There are days when I’m feeling good about my progress and all parts of who I am, but there are definitely days when this is not the case. There are days when I just wish I could step out of my own body and life for a bit, take a breather, and be a bit more normal. At the end of the day, it helps me to take a step back and put in to perspective how many other things and people in my life I’m thankful for. This struggle is not something that’s just going to magically go away; it’s something that’s always going to follow behind me.
I can’t count myself out before I count myself in.
I will never know if I can do something unless I suck up my fear and try. There have been many times where I was pleasantly surprised at being able to do something that no one had faith in that I could accomplish. I mean, look how I’ve just finished my first year in college. Adaptation is a beautiful thing.
There are going to be days when I’m frustrated with my situation, but no one will truly get it.
Sometimes, I feel completely alone in my journey and misunderstood in my day-to-day life. There are a lot of situations in my life that even my closest friends and family will never be able to understand what I’m going through of how I’m feeling. This is not self-pity, but it’s hard sometimes to remain optimistic and turn this lonesome feeling around. It just happens. Let it.
All parts of surgery and physical therapy are nerve-wracking and are hard to overcome. Wheelchairs, walkers, crutches casts, and everything else in the medical equipment category just plain sucks. Stress and pain are inevitable, but eventually the hard times pass. End of story.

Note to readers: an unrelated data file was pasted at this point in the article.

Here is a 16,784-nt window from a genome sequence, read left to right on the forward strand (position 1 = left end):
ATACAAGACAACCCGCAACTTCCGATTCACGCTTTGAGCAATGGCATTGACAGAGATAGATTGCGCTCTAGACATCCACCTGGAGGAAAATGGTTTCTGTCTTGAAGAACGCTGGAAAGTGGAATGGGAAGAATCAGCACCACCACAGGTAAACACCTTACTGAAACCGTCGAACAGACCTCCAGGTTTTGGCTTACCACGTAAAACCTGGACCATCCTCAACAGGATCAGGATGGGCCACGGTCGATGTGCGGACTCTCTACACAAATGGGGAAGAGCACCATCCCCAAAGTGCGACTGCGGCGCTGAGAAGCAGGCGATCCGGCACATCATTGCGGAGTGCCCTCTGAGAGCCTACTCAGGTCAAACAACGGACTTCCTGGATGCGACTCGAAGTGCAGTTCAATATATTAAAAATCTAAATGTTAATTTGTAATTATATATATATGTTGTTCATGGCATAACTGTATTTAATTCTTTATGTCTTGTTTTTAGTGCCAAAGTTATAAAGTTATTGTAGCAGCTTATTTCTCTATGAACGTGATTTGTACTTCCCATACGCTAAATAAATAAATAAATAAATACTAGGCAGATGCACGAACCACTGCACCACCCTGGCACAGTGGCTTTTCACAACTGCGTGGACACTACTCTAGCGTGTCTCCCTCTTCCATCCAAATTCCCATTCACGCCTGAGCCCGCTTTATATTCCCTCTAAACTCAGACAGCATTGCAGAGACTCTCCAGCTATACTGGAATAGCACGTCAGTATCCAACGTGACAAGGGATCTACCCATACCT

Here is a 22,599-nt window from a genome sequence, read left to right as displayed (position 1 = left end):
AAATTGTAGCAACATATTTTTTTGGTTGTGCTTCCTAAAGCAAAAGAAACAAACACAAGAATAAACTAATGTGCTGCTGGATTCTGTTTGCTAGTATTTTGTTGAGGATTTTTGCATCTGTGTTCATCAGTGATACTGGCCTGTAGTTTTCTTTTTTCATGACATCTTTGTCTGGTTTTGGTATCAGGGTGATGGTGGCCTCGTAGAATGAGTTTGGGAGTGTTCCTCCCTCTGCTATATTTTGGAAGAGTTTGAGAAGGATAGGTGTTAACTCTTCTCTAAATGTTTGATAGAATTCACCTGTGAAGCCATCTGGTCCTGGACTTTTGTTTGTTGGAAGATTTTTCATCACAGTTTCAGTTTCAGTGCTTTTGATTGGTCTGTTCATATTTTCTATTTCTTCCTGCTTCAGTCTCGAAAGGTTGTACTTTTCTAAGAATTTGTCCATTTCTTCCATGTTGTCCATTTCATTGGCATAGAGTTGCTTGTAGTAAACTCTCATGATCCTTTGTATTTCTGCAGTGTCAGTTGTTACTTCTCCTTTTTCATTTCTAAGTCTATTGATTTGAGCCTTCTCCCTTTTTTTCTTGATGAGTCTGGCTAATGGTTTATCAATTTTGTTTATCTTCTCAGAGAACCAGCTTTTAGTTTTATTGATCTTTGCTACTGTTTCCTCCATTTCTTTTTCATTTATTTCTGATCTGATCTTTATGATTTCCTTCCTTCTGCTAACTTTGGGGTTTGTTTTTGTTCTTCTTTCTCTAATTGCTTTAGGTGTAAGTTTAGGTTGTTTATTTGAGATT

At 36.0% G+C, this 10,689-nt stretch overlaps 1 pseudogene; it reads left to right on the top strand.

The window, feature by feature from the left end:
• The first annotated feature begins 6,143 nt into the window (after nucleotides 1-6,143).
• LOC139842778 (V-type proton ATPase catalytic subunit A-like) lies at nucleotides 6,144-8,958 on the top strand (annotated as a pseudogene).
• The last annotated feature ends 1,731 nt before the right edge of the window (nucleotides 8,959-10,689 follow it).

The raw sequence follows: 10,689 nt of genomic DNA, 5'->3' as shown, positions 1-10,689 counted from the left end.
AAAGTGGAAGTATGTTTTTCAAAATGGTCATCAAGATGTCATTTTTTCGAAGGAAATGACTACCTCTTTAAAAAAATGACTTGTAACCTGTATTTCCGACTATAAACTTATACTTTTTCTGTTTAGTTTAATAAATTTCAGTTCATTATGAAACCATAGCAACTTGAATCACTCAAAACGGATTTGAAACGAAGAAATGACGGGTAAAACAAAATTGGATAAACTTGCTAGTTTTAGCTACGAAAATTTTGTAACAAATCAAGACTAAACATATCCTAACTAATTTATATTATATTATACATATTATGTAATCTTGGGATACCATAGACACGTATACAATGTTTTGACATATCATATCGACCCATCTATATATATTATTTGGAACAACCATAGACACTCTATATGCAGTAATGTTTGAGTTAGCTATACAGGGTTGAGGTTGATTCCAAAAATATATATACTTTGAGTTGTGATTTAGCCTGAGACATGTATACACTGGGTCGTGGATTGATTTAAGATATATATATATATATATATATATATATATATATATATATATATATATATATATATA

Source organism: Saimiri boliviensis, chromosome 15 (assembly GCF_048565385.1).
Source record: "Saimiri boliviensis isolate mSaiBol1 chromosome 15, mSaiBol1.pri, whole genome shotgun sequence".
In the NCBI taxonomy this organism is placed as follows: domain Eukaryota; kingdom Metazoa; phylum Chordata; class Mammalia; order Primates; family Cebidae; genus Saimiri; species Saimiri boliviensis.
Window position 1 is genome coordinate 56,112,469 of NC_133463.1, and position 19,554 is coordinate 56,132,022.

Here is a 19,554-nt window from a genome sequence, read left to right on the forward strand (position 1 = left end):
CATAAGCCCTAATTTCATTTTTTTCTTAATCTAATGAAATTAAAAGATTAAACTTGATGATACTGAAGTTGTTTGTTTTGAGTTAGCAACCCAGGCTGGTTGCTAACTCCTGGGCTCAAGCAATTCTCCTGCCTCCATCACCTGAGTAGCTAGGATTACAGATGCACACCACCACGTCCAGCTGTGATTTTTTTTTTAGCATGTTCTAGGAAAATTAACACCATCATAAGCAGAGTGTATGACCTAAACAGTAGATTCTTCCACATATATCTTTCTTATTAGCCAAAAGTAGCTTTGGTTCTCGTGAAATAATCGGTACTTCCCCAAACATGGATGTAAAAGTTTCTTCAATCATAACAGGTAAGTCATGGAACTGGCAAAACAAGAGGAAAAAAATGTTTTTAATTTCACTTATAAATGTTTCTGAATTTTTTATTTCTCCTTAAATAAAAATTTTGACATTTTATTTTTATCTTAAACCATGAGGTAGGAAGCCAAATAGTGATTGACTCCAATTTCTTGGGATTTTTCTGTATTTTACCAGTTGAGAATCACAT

People will always stare, but it’s not the end of the world.
I used to be really torn up and conscious whenever I’d step (or wheel) a foot out of my house because I was afraid of the staring I knew was going to come from everyone I encountered. I have learned to accept the fact that some are just curious about my disability, while others truly are staring because they have nothing better to do. I have realized how much better life is when I take people’s stares and turn them into motivation to keep setting an example of moving past hurdles in life.
I need to be my own advocate and accept my life for how it is.
The cards have been dealt, and there is nothing I can do to go back in time and change them. Honestly, I don’t know if I would want to. It’s necessary for me to consistently speak up, voice my needs, spread awareness, and stand up for both myself and others with disabilities.
My happiness and quality of life is most important.
There are always going to be those people who have their opinions about my decisions in my life I make to keep moving forward. I still find it hard to think for myself and continuously make decisions that are best for me and my quality of life, but I’m getting better at it. No one but me knows what I’ve been through and why I make the decisions I’ve made, so I need to keep living for myself and no one else.
Being different is underrated.
I’m usually looked at with sad expressions and approached with pitiful remarks of how strong and inspirational I am for living my daily life. However, I do not always think of my disability as a negative thing. I like being different. There are some perks, such as front-line cutting at amusement parks and concerts. Also, free parking is always a plus, am I right?